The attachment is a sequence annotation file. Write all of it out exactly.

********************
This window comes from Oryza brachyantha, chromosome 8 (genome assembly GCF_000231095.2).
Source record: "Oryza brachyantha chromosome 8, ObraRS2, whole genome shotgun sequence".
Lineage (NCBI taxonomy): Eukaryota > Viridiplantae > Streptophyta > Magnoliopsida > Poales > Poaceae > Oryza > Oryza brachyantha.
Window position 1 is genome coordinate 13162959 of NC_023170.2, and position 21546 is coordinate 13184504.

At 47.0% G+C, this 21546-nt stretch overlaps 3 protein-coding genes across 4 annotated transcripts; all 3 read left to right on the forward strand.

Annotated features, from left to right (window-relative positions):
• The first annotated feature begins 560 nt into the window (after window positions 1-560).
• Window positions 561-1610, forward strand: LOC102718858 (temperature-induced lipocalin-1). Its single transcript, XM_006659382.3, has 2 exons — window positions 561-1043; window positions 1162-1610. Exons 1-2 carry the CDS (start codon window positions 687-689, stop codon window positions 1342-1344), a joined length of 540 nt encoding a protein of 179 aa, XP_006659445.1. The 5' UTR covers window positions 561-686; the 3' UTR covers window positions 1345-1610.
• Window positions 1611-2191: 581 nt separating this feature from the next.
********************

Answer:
This window comes from Oryza brachyantha, chromosome 8 (genome assembly GCF_000231095.2).
Source record: "Oryza brachyantha chromosome 8, ObraRS2, whole genome shotgun sequence".
Lineage (NCBI taxonomy): Eukaryota > Viridiplantae > Streptophyta > Magnoliopsida > Poales > Poaceae > Oryza > Oryza brachyantha.
Window position 1 is genome coordinate 13162959 of NC_023170.2, and position 21546 is coordinate 13184504.

At 47.0% G+C, this 21546-nt stretch overlaps 3 protein-coding genes across 4 annotated transcripts; all 3 read left to right on the forward strand.

Annotated features, from left to right (window-relative positions):
• The first annotated feature begins 560 nt into the window (after window positions 1-560).
• Window positions 561-1610, forward strand: LOC102718858 (temperature-induced lipocalin-1). Its single transcript, XM_006659382.3, has 2 exons — window positions 561-1043; window positions 1162-1610. Exons 1-2 carry the CDS (start codon window positions 687-689, stop codon window positions 1342-1344), a joined length of 540 nt encoding a protein of 179 aa, XP_006659445.1. The 5' UTR covers window positions 561-686; the 3' UTR covers window positions 1345-1610.
• Window positions 1611-2191: 581 nt separating this feature from the next.